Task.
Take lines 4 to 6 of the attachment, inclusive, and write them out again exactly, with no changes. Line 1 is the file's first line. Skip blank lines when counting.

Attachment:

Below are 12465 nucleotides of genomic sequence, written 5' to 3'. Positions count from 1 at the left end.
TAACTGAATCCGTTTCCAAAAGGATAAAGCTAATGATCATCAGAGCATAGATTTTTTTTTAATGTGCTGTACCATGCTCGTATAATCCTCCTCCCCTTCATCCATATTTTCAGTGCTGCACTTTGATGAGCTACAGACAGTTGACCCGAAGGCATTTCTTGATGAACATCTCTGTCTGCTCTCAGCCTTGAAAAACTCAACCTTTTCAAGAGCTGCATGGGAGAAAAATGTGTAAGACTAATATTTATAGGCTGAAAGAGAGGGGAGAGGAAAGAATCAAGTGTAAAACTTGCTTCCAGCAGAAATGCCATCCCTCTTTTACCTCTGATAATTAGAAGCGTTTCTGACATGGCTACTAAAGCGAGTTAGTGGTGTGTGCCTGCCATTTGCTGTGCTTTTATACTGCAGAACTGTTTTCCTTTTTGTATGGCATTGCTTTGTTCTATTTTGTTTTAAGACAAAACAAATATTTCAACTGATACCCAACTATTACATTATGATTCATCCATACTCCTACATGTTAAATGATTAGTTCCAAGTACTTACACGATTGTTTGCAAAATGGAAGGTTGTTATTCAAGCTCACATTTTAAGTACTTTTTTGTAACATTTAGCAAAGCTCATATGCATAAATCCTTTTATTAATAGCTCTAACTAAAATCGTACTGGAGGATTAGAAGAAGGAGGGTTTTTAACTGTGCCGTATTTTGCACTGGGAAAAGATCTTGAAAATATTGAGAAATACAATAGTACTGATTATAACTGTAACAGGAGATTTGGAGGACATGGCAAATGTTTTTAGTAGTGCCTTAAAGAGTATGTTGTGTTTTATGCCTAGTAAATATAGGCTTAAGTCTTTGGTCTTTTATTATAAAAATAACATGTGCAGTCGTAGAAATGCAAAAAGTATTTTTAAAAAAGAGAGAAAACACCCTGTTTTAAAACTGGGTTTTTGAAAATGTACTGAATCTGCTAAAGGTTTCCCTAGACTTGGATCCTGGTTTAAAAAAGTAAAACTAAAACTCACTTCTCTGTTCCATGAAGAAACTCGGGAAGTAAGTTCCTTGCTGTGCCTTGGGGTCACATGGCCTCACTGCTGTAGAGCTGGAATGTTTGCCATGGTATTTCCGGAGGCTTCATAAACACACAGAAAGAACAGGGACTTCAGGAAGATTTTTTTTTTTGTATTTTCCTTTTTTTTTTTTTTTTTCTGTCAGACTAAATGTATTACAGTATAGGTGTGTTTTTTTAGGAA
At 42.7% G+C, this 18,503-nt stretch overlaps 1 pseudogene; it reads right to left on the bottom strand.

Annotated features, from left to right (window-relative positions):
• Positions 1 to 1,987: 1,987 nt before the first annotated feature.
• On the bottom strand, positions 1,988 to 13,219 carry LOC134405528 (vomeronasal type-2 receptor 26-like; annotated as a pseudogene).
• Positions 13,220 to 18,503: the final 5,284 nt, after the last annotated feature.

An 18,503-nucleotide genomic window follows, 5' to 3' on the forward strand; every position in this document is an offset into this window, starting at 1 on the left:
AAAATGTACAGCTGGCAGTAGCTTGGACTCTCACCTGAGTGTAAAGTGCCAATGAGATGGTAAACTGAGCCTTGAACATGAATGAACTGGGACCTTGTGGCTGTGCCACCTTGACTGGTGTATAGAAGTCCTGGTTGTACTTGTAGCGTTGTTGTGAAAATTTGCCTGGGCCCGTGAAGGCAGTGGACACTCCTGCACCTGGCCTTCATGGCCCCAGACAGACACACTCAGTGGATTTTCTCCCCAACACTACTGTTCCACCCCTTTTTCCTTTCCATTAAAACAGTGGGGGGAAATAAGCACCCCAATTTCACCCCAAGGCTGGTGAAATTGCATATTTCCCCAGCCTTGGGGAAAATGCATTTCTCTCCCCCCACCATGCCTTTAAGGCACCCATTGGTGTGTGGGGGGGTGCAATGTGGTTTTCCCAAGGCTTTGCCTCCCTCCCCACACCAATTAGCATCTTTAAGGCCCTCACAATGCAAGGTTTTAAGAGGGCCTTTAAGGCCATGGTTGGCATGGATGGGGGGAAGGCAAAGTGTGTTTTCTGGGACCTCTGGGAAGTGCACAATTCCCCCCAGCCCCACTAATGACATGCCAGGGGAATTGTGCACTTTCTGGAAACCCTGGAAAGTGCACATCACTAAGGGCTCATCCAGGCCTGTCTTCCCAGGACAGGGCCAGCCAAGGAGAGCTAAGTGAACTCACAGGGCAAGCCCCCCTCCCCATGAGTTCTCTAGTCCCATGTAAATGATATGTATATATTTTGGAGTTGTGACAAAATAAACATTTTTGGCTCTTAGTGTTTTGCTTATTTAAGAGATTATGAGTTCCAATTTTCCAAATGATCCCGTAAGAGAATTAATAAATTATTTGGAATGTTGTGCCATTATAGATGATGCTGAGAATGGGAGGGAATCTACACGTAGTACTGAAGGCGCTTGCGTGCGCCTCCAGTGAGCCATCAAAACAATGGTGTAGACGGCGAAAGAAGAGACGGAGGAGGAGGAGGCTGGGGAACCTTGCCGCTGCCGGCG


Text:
Annotated features, from left to right (window-relative positions):
• Positions 1 to 1,987: 1,987 nt before the first annotated feature.
• On the bottom strand, positions 1,988 to 13,219 carry LOC134405528 (vomeronasal type-2 receptor 26-like; annotated as a pseudogene).